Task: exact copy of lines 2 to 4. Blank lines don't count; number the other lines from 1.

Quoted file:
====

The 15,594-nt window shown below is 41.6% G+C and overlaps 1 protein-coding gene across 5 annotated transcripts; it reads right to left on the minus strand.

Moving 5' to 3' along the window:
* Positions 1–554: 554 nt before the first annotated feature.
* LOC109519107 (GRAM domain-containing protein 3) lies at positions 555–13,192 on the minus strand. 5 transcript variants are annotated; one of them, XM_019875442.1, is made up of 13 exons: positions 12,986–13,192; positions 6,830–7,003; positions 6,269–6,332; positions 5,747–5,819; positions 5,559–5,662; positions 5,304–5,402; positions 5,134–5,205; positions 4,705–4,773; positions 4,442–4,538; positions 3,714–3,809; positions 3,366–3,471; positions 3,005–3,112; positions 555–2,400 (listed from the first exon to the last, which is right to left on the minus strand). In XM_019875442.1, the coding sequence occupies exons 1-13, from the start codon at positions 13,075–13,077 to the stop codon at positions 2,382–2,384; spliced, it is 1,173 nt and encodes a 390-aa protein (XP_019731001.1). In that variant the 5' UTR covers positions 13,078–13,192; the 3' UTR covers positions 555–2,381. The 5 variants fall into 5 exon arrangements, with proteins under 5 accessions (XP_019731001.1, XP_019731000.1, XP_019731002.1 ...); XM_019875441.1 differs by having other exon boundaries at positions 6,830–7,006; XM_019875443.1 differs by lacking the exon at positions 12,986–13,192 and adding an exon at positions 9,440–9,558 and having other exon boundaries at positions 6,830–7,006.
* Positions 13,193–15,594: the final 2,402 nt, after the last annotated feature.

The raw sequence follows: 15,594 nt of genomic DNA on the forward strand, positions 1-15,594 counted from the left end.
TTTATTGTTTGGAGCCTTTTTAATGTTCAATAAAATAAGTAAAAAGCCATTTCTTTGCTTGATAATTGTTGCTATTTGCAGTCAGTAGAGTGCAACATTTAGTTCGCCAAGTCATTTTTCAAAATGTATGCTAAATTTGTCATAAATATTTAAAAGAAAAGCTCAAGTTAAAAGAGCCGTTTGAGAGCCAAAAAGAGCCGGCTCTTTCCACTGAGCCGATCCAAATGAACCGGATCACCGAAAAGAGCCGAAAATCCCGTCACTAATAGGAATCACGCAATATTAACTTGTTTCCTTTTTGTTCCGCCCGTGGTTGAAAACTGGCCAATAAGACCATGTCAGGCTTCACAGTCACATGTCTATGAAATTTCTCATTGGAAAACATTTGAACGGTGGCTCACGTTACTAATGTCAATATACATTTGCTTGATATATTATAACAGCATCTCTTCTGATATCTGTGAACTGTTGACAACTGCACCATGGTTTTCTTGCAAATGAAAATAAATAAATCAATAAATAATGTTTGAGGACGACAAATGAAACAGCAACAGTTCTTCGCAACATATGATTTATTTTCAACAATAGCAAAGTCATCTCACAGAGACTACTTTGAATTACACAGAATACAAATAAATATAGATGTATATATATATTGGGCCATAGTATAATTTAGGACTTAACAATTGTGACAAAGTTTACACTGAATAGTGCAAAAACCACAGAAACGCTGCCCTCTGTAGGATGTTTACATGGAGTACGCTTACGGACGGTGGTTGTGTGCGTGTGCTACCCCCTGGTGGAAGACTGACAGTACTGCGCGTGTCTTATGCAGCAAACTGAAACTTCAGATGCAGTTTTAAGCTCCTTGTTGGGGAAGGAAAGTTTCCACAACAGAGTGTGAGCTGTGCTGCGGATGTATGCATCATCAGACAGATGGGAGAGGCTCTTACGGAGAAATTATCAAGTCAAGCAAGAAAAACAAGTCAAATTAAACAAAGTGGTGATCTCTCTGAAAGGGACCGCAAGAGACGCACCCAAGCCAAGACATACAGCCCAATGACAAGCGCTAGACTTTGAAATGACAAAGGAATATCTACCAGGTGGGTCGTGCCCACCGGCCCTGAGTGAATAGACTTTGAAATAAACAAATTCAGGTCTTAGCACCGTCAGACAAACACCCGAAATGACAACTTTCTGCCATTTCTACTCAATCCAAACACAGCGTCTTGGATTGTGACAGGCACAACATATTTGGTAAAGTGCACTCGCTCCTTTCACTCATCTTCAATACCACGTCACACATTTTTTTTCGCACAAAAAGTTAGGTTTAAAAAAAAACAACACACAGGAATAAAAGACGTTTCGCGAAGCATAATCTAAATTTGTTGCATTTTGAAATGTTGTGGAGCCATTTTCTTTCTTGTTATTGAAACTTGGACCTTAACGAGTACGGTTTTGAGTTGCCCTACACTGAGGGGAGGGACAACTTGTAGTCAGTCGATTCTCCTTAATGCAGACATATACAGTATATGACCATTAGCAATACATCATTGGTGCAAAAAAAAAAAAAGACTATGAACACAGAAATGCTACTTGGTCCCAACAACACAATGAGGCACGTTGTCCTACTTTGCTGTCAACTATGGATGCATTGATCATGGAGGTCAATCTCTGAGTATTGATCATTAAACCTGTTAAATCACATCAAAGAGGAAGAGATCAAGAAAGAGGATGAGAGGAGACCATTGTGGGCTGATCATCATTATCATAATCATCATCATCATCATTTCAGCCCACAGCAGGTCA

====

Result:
Moving 5' to 3' along the window:
* Positions 1–554: 554 nt before the first annotated feature.
* LOC109519107 (GRAM domain-containing protein 3) lies at positions 555–13,192 on the minus strand. 5 transcript variants are annotated; one of them, XM_019875442.1, is made up of 13 exons: positions 12,986–13,192; positions 6,830–7,003; positions 6,269–6,332; positions 5,747–5,819; positions 5,559–5,662; positions 5,304–5,402; positions 5,134–5,205; positions 4,705–4,773; positions 4,442–4,538; positions 3,714–3,809; positions 3,366–3,471; positions 3,005–3,112; positions 555–2,400 (listed from the first exon to the last, which is right to left on the minus strand). In XM_019875442.1, the coding sequence occupies exons 1-13, from the start codon at positions 13,075–13,077 to the stop codon at positions 2,382–2,384; spliced, it is 1,173 nt and encodes a 390-aa protein (XP_019731001.1). In that variant the 5' UTR covers positions 13,078–13,192; the 3' UTR covers positions 555–2,381. The 5 variants fall into 5 exon arrangements, with proteins under 5 accessions (XP_019731001.1, XP_019731000.1, XP_019731002.1 ...); XM_019875441.1 differs by having other exon boundaries at positions 6,830–7,006; XM_019875443.1 differs by lacking the exon at positions 12,986–13,192 and adding an exon at positions 9,440–9,558 and having other exon boundaries at positions 6,830–7,006.